Syncretism and Inculturation: The Encounter Between Christian Theology and Ghanaian Religious Culture
This paper examines the encounter between Christian theology and Ghanaian religious culture through the lens of syncretism and inculturation. We argue that the perception that the Gospel is intrinsic to Euro-western culture is erroneous and accounts for the inability of the Christian church to transmit the Gospel to African cultures without transmitting Euro-western culture. This has been a major challenge to inculturation in Africa, not least Ghana. Further, we contend that a pejorative understanding of the concept of syncretism is accountable for Christian theology’s rejection of Euro-western Christianity as syncretic. Through archival material and our own experiences of the Ghanaian situation, we demonstrate that Christianity has always been syncretic and its survival as a worldwide religion is precisely because of its irenic character. We conclude that the irenic character of syncretism and inculturation provide sustainable pathways for spreading the gospel message in the church and society.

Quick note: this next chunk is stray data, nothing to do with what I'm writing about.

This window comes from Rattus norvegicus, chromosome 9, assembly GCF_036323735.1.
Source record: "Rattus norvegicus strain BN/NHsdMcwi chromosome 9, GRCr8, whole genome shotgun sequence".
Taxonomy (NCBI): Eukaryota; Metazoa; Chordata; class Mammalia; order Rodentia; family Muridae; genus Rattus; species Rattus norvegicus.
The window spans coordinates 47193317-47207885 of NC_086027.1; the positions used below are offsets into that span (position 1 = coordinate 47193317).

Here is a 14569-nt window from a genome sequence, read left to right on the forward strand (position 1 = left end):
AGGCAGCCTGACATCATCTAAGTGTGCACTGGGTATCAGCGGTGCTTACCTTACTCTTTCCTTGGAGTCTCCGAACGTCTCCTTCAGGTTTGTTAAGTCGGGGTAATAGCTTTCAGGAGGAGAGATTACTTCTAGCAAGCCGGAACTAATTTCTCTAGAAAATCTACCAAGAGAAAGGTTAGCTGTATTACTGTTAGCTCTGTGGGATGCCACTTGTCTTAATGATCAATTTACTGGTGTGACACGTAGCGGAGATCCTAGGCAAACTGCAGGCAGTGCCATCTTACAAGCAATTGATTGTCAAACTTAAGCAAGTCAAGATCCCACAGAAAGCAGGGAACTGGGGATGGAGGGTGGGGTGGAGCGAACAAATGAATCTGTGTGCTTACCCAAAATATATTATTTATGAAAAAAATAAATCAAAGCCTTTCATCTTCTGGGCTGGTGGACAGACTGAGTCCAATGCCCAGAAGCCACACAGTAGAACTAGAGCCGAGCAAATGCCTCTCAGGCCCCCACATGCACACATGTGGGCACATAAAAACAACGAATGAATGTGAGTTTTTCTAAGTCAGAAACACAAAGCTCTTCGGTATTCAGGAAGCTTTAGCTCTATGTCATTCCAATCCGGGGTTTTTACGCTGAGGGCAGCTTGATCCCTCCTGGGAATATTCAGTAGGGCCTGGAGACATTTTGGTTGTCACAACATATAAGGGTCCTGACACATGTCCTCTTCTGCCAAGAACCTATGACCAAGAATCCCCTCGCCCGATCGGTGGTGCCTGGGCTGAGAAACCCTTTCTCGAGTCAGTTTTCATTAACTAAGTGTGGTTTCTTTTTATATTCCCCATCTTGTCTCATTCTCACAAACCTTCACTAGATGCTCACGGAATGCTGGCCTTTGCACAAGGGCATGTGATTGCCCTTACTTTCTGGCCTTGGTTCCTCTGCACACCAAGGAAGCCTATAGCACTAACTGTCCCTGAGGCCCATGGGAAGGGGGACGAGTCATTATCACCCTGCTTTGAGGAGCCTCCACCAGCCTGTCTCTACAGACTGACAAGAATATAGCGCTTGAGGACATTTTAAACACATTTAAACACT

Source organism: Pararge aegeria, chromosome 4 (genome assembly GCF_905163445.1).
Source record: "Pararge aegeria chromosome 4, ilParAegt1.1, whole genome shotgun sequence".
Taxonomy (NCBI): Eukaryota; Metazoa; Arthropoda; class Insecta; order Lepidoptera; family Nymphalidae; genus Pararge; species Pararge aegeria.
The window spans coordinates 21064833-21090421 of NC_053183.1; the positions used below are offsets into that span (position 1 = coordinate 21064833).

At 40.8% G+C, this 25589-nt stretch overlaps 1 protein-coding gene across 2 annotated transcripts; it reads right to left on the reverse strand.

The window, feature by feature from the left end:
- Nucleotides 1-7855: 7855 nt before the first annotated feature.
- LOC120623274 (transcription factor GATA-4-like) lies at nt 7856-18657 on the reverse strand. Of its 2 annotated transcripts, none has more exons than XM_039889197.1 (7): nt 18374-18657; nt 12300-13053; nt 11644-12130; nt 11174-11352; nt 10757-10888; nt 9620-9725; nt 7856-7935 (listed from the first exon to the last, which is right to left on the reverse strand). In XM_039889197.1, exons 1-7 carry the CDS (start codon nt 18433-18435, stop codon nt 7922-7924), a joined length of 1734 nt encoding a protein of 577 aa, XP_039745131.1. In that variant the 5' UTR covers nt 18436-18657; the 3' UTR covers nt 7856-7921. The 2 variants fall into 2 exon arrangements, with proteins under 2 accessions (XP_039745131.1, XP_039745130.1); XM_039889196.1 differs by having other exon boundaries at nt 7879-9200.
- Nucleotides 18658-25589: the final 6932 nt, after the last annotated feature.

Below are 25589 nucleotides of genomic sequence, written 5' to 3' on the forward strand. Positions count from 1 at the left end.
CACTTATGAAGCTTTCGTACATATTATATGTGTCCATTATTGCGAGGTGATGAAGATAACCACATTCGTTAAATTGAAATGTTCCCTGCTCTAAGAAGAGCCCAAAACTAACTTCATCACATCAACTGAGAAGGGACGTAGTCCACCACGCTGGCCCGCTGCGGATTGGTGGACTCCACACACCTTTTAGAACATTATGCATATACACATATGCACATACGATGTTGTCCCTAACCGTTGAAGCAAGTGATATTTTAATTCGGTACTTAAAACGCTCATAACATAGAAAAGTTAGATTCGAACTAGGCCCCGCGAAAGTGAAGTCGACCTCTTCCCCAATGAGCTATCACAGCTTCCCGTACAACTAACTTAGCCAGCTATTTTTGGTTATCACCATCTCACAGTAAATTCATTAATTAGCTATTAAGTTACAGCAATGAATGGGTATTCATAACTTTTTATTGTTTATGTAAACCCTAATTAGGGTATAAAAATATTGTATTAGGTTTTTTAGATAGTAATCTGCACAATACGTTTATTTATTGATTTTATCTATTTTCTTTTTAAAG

Copyright (c) 2023 Department for the Study of Religions, UG
This work is licensed under a Creative Commons Attribution-NonCommercial-NoDerivatives 4.0 International License.